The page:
Daily Tax Tip Spotify Podcast and/or WordPress Blog Post and Deducting Medical Related Transportation, Meals, and Lodging

Don Fitch CPA Tax Tip and www.Paylesstax.com

You can include in medical expenses amounts paid for transportation primarily for, and essential to, medical care, including (not all inclusive):

ambulance service
Ambulance Service

(1) bus, taxi, train, or plane fares, or ambulance service;

(2) transportation expenses of a nurse or other person who can give injections, medications, or other treatment required by a patient who is traveling to get medical care and is unable to travel alone; and

Mentally ill Dependent

(3) transportation expenses for regular visits to see a mentally ill dependent, if these visits are recommended as a part of treatment.

If you use your car for medical reasons, you can include out-of-pocket expenses, such as the cost of gas and oil, in calculating deductible medical expenses. However, you cannot include (not all inclusive):

Depreciation Expenses
Depreciation
  • depreciation expense,
Medical Insurance
Insurance Expense
  • insurance expense,
  • general repair, or
general repair or maintenance expenses
General Repair, or Maintenance Expenses
  • maintenance expenses.

Instead of using actual expenses, you can use the standard mileage rate available for the use of a car for medical reasons. Parking fees and tolls can be added to medical expenses whether you use actual expenses or the standard mileage rate.

The cost of transportation for going to and from work, even if your condition requires an unusual means of transportation is not a deductible medical expense. Nor is the travel for purely personal reasons to another city for an operation or other medical care a deductible medical expense. Similarly, travel that is merely for the general improvement of your health is not a deductible medical expense.

inpatient care
Inpatient Care

The cost of meals and lodging at a hospital or similar medical-care institution may be deductible as a medical expense if a principal reason for being there is to get medical care. However, meals that are not part of inpatient care cannot be included in medical expenses.

Generally, special foods or beverages an individual with a medical problem consumes as a substitute for the food that he or she normally consumes to satisfy his or her nutritional needs, is a personal expense and not a medical expense. However, medical expenses may include the cost of special food if the special food alleviates or treats an illness, the special food is not part of the normal nutritional needs of the taxpayer, and the need for the special food is substantiated by a physician. Even here, however, the amount a taxpayer can include in medical expenses is limited to the amount by which the cost of the special food exceeds the cost of a normal diet.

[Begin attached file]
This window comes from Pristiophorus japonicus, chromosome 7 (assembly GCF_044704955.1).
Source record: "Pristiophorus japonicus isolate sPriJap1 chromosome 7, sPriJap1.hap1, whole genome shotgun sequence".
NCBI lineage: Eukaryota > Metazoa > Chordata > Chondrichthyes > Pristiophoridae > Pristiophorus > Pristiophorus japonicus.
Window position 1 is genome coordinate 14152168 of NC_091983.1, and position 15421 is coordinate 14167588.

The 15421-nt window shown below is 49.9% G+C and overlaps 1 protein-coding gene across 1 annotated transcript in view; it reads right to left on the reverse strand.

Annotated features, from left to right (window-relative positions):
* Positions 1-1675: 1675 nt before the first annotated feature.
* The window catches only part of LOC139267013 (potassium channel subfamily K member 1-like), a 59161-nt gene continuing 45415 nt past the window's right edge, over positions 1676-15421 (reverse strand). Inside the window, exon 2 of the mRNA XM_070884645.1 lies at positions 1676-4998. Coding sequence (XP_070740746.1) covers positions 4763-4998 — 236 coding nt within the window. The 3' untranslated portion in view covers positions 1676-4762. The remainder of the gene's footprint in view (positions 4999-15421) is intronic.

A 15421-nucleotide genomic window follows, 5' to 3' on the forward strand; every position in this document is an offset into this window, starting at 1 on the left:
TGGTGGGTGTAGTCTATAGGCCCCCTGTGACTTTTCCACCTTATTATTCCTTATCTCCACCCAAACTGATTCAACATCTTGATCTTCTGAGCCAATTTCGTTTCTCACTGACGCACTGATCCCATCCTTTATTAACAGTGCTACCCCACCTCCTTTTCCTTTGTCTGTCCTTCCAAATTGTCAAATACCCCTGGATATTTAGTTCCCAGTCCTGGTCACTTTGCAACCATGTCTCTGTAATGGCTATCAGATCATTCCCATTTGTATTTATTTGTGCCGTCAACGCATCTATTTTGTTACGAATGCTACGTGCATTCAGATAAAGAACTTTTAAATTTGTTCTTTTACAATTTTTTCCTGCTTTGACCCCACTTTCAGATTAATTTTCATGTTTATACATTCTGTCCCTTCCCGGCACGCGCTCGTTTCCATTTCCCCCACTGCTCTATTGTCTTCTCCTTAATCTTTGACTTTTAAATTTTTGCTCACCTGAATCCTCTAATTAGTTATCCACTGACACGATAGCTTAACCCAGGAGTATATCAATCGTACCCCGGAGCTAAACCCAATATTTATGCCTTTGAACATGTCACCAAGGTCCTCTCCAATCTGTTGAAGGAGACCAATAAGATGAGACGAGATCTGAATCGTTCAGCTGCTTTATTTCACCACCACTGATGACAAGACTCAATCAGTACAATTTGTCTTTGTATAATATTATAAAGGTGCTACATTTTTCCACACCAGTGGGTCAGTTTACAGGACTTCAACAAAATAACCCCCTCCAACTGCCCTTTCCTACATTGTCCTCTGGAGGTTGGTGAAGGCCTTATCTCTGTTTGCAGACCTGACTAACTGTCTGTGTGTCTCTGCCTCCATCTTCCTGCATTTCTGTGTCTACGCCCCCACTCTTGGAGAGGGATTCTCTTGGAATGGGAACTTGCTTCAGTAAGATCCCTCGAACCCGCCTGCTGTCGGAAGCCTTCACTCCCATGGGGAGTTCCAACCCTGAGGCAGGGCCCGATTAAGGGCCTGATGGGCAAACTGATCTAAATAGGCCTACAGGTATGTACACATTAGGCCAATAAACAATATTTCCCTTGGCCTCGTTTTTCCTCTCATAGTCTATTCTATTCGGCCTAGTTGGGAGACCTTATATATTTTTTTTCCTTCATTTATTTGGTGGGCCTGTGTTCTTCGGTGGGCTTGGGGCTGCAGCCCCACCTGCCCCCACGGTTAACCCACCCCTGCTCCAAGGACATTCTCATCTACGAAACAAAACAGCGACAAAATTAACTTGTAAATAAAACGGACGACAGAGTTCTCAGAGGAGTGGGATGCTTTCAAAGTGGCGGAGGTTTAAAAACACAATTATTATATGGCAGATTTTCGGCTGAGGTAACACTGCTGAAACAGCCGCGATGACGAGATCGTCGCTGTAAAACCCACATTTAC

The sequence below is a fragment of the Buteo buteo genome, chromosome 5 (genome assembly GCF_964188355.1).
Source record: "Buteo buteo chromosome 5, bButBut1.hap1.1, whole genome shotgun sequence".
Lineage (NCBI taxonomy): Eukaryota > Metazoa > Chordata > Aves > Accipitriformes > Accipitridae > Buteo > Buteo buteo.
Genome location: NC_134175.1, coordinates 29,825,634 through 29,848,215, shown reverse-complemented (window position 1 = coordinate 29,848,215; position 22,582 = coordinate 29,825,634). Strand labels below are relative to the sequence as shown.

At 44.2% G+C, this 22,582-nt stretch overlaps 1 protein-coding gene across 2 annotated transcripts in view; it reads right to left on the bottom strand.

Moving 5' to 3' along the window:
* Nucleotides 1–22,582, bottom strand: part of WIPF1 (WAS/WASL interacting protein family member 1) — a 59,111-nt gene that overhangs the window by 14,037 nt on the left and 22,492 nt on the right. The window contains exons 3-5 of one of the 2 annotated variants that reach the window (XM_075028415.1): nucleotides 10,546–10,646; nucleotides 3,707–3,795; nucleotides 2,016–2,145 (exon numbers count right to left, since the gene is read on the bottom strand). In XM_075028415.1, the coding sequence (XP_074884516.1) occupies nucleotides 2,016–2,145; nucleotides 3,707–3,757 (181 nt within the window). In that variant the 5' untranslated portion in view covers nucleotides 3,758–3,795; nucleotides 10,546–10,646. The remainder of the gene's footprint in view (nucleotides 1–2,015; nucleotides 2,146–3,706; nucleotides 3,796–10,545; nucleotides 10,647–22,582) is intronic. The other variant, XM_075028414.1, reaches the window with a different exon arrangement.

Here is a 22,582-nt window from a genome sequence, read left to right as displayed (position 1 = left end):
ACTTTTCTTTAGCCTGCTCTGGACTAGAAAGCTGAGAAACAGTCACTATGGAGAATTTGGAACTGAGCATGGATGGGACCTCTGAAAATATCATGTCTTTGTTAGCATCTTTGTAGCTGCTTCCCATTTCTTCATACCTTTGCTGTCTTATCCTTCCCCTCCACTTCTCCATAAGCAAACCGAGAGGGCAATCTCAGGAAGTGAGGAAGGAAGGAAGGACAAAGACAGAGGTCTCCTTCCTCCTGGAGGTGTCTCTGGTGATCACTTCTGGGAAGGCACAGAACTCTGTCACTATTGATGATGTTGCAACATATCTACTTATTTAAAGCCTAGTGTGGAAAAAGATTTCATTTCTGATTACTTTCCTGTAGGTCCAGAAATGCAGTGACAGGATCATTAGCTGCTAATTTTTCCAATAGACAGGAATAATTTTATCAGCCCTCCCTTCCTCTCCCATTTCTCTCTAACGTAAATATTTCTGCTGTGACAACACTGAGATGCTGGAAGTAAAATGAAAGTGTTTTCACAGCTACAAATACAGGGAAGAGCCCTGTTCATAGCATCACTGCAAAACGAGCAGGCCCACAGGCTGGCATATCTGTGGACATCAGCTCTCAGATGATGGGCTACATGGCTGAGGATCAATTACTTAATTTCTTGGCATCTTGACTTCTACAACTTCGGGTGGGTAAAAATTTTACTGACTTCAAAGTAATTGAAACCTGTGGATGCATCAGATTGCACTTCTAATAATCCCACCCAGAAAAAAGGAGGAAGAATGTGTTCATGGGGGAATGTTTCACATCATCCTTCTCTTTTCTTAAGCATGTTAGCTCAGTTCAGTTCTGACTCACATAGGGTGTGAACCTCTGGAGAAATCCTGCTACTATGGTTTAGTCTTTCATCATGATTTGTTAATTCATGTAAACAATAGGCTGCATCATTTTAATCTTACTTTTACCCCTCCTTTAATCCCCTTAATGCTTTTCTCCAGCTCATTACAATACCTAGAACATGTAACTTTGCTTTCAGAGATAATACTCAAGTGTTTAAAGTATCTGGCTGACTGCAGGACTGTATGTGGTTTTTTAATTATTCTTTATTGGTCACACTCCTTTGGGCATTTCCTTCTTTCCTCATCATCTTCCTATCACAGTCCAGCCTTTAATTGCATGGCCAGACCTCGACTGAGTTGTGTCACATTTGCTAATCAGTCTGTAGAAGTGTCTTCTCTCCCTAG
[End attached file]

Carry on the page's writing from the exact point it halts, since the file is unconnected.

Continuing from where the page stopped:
cost of diet food or beverage
Cost of Diet Food or Bverages

The cost of diet food or beverages is not includible in medical expenses because the diet food and beverages substitute for what is normally consumed to satisfy nutritional needs.

You also may include in medical expenses the cost of lodging not provided in a hospital or similar institution if the following conditions are met:

(1) the lodging is provided while you are away from home;

(2) the lodging is primarily for and essential to medical care;

medical care facility
Medical Care Facility

(3) the medical care is provided by a doctor in a licensed hospital or in a medical care facility related to, or the equivalent of, a licensed hospital;

(4) the lodging is not lavish or extravagant under the circumstances; and

(5) there is no significant element of personal pleasure, recreation, or vacation in the travel away from home.

$50 for each nigh
$50 for Each Night

The amount included in medical expenses for lodging cannot be more than $50 for each night for each person. The cost of lodging for a person traveling with the person receiving the medical care can be included as a medical expense for lodging.

The cost of medical care in a nursing home, home for the aged, or similar institution is included as a medical expense. This includes the cost of meals and lodging in the home if a principal reason for being there is to get medical care. If the reason for being in the home is personal rather than medical, the cost of meals and lodging cannot be included as a medical expense.

Please contact the office of Don Fitch Accountancy at (760)567-3110 or Email Don.Fitch@CPA.com if you have any questions or would like additional information.

Thank You for your Business. Don Fitch, CPA
Thank You for your Business. Don Fitch, CPA

DON FITCH, CPA
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(Updated 07082021-01 320-720)

Published by Don Fitch, CPA

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